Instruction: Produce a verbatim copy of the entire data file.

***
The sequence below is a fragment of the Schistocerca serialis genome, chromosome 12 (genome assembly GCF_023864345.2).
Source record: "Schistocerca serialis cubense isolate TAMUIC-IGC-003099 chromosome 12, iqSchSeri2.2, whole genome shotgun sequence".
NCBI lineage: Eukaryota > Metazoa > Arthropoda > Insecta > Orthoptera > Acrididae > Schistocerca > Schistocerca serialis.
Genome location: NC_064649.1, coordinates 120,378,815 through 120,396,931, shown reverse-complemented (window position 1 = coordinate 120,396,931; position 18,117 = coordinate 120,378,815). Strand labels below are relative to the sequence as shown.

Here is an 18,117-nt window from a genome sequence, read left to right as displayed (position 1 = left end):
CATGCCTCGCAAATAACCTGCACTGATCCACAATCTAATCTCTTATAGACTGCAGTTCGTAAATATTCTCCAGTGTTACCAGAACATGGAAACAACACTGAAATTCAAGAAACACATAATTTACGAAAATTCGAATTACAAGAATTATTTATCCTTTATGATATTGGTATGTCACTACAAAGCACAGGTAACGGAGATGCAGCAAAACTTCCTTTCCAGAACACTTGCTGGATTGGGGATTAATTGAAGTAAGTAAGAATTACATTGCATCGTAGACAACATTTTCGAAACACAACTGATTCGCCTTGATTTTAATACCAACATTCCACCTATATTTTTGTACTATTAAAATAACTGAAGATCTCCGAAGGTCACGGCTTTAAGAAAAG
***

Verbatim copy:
The sequence below is a fragment of the Schistocerca serialis genome, chromosome 12 (genome assembly GCF_023864345.2).
Source record: "Schistocerca serialis cubense isolate TAMUIC-IGC-003099 chromosome 12, iqSchSeri2.2, whole genome shotgun sequence".
NCBI lineage: Eukaryota > Metazoa > Arthropoda > Insecta > Orthoptera > Acrididae > Schistocerca > Schistocerca serialis.
Genome location: NC_064649.1, coordinates 120,378,815 through 120,396,931, shown reverse-complemented (window position 1 = coordinate 120,396,931; position 18,117 = coordinate 120,378,815). Strand labels below are relative to the sequence as shown.

Here is an 18,117-nt window from a genome sequence, read left to right as displayed (position 1 = left end):
CATGCCTCGCAAATAACCTGCACTGATCCACAATCTAATCTCTTATAGACTGCAGTTCGTAAATATTCTCCAGTGTTACCAGAACATGGAAACAACACTGAAATTCAAGAAACACATAATTTACGAAAATTCGAATTACAAGAATTATTTATCCTTTATGATATTGGTATGTCACTACAAAGCACAGGTAACGGAGATGCAGCAAAACTTCCTTTCCAGAACACTTGCTGGATTGGGGATTAATTGAAGTAAGTAAGAATTACATTGCATCGTAGACAACATTTTCGAAACACAACTGATTCGCCTTGATTTTAATACCAACATTCCACCTATATTTTTGTACTATTAAAATAACTGAAGATCTCCGAAGGTCACGGCTTTAAGAAAAG